Still, the Xtians aren’t the only ones smelling opportunity, as news broke that the island of Haiti will also be visited by the Xenutians that are the Scientologists. The cult of Scientology – and I believe, in Haiti, it IS considered a cult not a religion – have form for sniffing out disaster and inserting themselves into the process, having been present in the aftermath of the London bombings in July 2005. This time, they’re going to Haiti, courtesy of John Travolta, who recently told US Weekly:

“I have arranged for a plane to take some some volunteer ministers and some supplies and some medics.”

The completely-not-gay Hollywood actor then added:

“My church has also arranged for 80 medicos and 33 volunteers to go down. I hope that inspires others as well.”

Just to clear up any confusion that may arise from things getting lost in translation, by his ‘church’ he means his scientology group. I thought this worth pointing out to our largely UK-based listeners, given that Scientology is not a religion here in the UK. Or in Haiti. Or in France, for that matter. Fraud in an organised gang’, I believe the French judges ruled

So, what will the cult of Scientology be doing in Port Au Prince? Well, if it’s anything like their showings at recent disasters, we can expect a cavalcade of pseudoscientific healing techniques heavily attached to proselytising their ‘fraud in an organised gang’ organisation. The website ‘gawker.com’ offers a rundown of previous Xenu-aid:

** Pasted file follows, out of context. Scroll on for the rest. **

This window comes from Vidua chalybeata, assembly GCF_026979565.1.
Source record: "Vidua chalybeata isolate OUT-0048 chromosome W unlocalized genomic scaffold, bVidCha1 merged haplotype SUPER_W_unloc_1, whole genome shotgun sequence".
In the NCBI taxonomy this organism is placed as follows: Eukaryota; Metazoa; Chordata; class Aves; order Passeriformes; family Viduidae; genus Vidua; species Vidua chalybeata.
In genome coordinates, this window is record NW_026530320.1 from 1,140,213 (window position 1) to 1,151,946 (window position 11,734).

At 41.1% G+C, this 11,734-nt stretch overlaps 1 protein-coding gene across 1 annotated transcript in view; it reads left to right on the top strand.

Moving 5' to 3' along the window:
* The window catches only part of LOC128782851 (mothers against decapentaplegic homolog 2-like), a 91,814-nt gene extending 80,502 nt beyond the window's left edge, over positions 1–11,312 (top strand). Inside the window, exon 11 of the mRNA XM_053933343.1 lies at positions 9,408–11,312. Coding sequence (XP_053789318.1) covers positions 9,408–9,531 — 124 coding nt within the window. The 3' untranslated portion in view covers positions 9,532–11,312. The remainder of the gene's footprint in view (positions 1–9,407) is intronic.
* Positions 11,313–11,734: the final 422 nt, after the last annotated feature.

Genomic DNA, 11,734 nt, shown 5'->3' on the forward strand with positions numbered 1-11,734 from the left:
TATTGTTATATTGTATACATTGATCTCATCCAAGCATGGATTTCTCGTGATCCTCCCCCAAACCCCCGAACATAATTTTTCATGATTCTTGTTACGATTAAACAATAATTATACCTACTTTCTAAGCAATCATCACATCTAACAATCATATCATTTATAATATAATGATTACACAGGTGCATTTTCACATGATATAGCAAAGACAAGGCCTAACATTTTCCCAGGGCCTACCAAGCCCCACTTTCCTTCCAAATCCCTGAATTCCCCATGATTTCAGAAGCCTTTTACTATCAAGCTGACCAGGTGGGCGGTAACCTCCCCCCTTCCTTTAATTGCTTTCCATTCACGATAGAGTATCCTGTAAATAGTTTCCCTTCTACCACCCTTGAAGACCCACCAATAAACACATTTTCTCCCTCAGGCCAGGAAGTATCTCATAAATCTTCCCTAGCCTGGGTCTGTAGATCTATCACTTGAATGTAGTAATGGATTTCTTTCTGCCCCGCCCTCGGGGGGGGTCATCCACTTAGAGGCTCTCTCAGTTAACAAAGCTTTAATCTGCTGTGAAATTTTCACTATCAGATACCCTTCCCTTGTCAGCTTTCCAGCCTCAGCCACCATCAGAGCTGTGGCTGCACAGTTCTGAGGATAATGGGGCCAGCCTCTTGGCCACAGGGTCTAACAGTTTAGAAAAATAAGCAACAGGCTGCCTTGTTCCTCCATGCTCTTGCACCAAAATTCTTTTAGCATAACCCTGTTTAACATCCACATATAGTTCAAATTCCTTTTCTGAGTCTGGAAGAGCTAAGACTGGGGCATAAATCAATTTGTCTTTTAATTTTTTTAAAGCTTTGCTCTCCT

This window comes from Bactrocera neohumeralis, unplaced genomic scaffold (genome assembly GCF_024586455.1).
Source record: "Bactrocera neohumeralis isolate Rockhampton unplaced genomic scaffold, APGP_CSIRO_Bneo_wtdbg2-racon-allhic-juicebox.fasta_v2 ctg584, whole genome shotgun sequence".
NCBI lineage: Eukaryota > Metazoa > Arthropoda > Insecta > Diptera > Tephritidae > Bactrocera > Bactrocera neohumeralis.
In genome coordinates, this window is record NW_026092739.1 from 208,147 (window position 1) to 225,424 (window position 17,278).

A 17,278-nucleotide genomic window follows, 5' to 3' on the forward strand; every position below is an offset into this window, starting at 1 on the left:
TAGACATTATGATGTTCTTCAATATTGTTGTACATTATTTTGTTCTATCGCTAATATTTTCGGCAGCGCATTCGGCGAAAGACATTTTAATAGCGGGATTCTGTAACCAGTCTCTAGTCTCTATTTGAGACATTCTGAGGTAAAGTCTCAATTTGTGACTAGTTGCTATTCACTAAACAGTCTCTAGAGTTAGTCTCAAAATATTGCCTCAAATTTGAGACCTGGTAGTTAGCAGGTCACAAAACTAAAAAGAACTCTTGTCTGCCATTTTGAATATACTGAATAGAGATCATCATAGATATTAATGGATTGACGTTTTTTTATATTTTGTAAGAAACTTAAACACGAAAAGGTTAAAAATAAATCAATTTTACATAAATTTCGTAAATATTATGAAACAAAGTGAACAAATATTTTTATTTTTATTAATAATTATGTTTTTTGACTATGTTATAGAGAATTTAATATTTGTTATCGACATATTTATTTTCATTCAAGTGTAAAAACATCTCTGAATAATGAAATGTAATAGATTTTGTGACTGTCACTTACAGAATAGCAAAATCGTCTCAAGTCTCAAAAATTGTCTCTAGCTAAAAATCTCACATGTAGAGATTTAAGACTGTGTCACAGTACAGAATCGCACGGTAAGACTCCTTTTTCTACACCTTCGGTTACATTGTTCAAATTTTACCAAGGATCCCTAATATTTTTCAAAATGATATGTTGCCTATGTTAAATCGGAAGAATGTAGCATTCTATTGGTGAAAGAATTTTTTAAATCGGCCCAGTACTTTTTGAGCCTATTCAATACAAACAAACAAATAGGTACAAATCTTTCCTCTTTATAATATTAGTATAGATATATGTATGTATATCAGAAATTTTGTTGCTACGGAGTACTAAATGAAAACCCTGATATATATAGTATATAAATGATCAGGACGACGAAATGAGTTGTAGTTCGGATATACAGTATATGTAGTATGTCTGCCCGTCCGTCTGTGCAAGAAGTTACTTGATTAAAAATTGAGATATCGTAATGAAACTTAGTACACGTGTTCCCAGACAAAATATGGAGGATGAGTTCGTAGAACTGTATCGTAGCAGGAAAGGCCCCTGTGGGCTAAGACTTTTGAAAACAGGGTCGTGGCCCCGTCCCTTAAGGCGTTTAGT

– The “Purification Rundown”: After 9/11, Scientology set up a clinic in downtown Manhattan where firefighters sat in saunas, worked out, and took niacin and other vitamins, a regime that toxicologists have derided as “quackery.”

– “Touch Assists”: Scientologists descended on India in the wake of the Tsunami to save lives with “touch assists,” which, according to this Washington Post story, consisted of a mechanic from Michigan touching people and saying “feel my finger” over and over and over again.

– “Locational Assists”: After traumas, people sometimes forget where they are maybe? To remind earthquake victims that they are still stuck in Haiti, volunteer ministers will be performing this vital medical procedure, quoted here verbatim from the Scientology Handbook:

5. Continue giving the command, directing the person’s attention to different objects in the environment. Be sure to acknowledge the person each time after he has complied. For instance, you say, “Look at that tree.” “Thank you.” “Look at that building.” “Good.” “Look at that street.” “All right.” “Look at that lawn.” “Very good.” You point each time to the object.

6. Keep this up until the person has good indicators and a cognition. You can end the assist at this point. Tell the person, “End of assist.”

– “Nerve Assists”: This is basically a back massage, which if performed properly will dislodge the “standing wave” of trauma that is preventing horribly wounded and completely bereft Haitian earthquake victims from leading normal, satisfactory, psych-free lives.

Talking Bibles or pseudoscientific cult-babble – it’s good to see religion and quasi-religion still has a part to play in the recovery process.